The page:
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Chocolate on Trial: Slavery, Politics, and the Ethics of Business Paperback – 1 Jun 2005


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Product details

  • Paperback: 352 pages
  • Publisher: Ohio University Press (1 Jun 2005)
  • Language: English
  • ISBN-10: 082141626X
  • ISBN-13: 978-0821416266
  • Product Dimensions: 15.2 x 2.3 x 22.9 cm
  • Average Customer Review: 4.7 out of 5 stars  See all reviews (3 customer reviews)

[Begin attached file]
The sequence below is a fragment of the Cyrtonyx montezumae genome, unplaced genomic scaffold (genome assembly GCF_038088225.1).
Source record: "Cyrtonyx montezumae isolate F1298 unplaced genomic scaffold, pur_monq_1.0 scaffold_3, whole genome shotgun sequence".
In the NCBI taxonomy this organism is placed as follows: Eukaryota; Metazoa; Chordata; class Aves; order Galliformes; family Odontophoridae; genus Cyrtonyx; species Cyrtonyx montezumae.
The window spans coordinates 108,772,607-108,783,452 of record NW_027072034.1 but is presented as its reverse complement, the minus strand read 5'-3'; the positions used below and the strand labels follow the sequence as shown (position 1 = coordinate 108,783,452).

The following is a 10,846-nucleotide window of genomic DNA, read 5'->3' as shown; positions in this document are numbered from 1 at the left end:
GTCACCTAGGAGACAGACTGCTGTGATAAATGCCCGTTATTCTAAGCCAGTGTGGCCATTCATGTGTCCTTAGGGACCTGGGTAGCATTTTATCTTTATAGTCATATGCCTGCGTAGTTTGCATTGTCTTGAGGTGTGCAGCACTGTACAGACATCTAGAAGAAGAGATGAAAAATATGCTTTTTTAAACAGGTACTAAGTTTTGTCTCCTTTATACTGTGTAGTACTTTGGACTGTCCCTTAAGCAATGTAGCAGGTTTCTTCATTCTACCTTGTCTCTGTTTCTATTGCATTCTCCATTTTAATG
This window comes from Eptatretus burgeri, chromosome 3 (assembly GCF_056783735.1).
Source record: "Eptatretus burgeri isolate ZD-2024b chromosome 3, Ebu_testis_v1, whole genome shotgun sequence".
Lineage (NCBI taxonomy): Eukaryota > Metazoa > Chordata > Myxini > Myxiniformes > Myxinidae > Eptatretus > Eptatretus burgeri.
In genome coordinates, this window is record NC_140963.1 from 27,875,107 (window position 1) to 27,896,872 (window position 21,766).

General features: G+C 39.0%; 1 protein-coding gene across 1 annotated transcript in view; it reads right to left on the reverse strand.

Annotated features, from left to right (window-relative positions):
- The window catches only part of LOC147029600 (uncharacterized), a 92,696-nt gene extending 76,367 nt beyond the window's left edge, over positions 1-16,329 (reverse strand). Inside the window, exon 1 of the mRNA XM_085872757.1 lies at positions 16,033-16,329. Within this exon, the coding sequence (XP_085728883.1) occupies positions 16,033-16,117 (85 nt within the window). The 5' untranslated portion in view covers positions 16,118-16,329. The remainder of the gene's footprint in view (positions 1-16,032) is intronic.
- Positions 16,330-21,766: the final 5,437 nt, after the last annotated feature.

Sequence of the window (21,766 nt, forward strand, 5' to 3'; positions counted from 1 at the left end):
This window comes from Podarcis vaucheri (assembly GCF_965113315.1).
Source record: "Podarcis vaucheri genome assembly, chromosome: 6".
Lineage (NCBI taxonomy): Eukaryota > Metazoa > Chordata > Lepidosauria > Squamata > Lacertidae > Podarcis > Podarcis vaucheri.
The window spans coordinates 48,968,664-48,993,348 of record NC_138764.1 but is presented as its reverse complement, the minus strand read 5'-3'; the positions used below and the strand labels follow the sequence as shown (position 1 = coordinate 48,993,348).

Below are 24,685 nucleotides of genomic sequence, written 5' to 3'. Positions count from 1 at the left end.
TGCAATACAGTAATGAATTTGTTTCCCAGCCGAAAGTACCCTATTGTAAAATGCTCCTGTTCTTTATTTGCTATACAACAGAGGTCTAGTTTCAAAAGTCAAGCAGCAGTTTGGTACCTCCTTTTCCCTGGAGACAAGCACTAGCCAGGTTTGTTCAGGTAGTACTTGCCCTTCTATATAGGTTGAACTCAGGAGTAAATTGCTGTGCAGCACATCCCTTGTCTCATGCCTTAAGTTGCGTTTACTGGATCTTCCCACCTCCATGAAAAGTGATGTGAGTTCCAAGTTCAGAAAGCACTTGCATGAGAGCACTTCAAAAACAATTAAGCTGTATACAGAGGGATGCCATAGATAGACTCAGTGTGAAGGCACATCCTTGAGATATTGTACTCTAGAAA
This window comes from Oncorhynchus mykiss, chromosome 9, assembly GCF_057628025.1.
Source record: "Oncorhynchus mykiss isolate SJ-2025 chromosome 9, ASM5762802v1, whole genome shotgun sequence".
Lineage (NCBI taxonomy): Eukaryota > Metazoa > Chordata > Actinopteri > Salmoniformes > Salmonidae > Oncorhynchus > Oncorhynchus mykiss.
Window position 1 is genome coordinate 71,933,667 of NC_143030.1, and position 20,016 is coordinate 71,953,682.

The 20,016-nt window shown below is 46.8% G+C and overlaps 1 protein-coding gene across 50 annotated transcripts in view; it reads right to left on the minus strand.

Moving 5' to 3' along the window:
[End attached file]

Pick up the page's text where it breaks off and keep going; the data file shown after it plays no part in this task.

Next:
• Amazon Bestsellers Rank: 1,692,159 in Books (See Top 100 in Books)

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Review

"Satre's story-telling ability is maintained to the very last page.... The author handles the impressive breadth of government, business, journalistic and private primary sources and evidence in a controlled and balanced way.... Satre deftly exposes the firm in this nuanced social and political history." -- "Journal of African History"

About the Author

- Lowell J. Satre lives in Youngstown, Ohio, and is the author of Thomas Burt, Miners' MP, 1837-1922: The Great Conciliator.

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Format: Paperback Verified Purchase